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HMRC internal manual

VAT Food

HM Revenue & Customs
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Items benefiting from the relief: what is food?: food supplements (dietary supplements): powdered supplements

The NuTriVene-D tribunal touched on a number of the points concerning food supplements in its ruling on a dietary supplement in the form of a powder.

In Mrs S Ridal (LON/01/7038), the tribunal held that a dietary supplement (NuTriVene-D) for Down’s Syndrome sufferers was a food and was zero-rated. The product was a powder that was mixed with other foodstuffs for consumption and was within the definition of food. HMRC accept that such a product, with a nutritional value, supplied and consumed in a form and manner that most people would associate with food is zero-rated. Had it been supplied in a different format, for example as tablets or capsules, we would have argued that the product was a standard-rated supplement.

In the case of Hunter Ridgeley (LON/94/2028) the tribunal considered the liability of algae available in either tablet or powdered form. The tribunal could not find that the algae fell within the zero-rating provisions. The tribunal decided that, although the product had nutritional properties (9% of a person’s daily requirement of protein), the ordinary educated Englishman or broad minded taxpayer would not consider it to be food. See also the Nature’s Balance (LON/93/2953A) decision.

In the case of Arthro Vite Ltd (MAN/96/1190 & 2453), a health food supplement in powder form taken as a drink was held to be food because of its high nutritional value - 79% protein. Its form and taste both supported this conclusion. However, the presentation of the product led the tribunal to comment that had the product not had such a high nutritional value we would probably have come to a different conclusion. You must note that a powdered supplement in a drinkable format may qualify for standard rating as a beverage, subject to consideration about whether it meets the beverage test (see VFOOD7520).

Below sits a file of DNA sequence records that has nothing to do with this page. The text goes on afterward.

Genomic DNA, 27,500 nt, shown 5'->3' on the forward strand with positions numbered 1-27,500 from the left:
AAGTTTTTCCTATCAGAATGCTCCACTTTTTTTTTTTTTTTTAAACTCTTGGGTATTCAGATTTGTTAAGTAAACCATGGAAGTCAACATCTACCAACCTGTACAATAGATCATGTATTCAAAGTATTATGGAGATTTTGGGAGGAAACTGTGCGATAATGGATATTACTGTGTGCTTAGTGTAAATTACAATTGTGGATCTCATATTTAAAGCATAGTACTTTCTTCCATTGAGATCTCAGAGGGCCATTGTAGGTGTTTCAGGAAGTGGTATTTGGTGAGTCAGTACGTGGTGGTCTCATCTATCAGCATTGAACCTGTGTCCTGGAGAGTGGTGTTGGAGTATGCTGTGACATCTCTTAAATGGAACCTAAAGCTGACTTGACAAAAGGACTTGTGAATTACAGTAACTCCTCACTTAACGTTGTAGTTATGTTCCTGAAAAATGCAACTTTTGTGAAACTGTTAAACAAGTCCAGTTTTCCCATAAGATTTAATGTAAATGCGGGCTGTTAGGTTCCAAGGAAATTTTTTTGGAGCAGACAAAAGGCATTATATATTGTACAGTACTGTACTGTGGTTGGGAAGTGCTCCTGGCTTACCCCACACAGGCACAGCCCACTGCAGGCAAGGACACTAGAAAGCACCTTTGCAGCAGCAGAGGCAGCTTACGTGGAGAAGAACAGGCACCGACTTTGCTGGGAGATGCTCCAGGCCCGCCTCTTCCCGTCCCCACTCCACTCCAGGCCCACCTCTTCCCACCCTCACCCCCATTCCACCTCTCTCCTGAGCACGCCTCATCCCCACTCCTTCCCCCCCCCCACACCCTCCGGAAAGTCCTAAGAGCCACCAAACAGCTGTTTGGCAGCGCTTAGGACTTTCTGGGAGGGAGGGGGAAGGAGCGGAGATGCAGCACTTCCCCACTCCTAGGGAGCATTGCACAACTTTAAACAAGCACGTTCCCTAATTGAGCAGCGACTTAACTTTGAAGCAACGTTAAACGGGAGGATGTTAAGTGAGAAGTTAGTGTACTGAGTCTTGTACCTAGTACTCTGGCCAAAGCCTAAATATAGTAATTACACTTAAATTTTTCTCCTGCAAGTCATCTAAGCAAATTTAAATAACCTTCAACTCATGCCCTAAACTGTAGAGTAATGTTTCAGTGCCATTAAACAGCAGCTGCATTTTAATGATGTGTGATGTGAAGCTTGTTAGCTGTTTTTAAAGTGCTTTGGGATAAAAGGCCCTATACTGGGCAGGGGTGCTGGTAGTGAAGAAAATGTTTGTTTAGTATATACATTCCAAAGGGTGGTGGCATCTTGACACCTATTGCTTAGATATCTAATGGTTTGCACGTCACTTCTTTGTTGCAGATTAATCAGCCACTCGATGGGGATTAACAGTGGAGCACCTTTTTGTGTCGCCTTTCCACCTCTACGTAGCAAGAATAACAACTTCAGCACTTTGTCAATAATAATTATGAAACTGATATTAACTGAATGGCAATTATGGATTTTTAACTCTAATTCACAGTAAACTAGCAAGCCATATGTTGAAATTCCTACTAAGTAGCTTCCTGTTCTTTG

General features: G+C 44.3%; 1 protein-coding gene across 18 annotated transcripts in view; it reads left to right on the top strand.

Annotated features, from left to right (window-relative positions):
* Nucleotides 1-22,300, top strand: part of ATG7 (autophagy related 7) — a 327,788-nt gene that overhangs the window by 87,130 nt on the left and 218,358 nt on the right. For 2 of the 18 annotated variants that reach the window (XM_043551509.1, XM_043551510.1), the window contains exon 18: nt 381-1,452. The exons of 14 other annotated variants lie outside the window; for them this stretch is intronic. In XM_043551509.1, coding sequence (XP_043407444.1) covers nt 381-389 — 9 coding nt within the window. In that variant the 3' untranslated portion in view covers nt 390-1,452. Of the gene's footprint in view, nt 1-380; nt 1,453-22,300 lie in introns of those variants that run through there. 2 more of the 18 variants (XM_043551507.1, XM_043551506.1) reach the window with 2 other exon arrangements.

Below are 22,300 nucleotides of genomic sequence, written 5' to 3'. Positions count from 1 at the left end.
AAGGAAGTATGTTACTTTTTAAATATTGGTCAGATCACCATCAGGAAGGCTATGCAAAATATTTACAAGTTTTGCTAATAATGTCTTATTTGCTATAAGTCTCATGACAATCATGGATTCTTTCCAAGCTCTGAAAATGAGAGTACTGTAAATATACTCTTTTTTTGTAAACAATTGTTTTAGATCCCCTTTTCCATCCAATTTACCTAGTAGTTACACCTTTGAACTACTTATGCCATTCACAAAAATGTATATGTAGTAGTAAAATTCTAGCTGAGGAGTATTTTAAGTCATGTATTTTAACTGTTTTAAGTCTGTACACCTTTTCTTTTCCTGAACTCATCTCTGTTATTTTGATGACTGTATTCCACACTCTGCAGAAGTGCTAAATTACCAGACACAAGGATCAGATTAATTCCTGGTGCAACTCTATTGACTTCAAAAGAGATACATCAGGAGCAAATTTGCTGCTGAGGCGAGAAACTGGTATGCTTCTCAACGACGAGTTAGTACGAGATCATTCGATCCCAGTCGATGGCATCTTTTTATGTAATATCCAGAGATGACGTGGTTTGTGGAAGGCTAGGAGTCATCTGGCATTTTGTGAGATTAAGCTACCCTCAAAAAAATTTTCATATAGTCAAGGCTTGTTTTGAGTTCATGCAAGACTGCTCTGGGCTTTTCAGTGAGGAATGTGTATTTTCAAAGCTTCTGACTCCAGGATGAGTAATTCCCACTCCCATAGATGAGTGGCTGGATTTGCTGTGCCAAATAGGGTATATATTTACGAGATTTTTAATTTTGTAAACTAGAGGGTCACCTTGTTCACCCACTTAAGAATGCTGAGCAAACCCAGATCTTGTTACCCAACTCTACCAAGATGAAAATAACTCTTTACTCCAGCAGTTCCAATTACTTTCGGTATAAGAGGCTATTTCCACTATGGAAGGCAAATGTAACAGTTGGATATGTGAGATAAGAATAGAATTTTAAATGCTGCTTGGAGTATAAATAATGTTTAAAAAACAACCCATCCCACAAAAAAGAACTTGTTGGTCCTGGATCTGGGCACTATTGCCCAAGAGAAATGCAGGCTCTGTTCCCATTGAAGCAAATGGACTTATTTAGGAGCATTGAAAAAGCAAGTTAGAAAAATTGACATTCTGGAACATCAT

This has led policy to accept that powdered food supplements can be zero-rated if the product:-

  • has a nutritional content; and/or
  • provides a significant dietary requirement (such as recommended daily fibre); and
  • is consumed in a manner commonly associated with food, for example, it is mixed in with other foods as an ingredient (as in the NuTriVene-D case) or it is mixed with water and drunk (as in the Arthrovite case); and
  • is not otherwise standard-rated (that is, as a preparation for making a beverage).

Where a powdered supplement is not consumed in a manner commonly associated with food we would not accept it as zero-rated.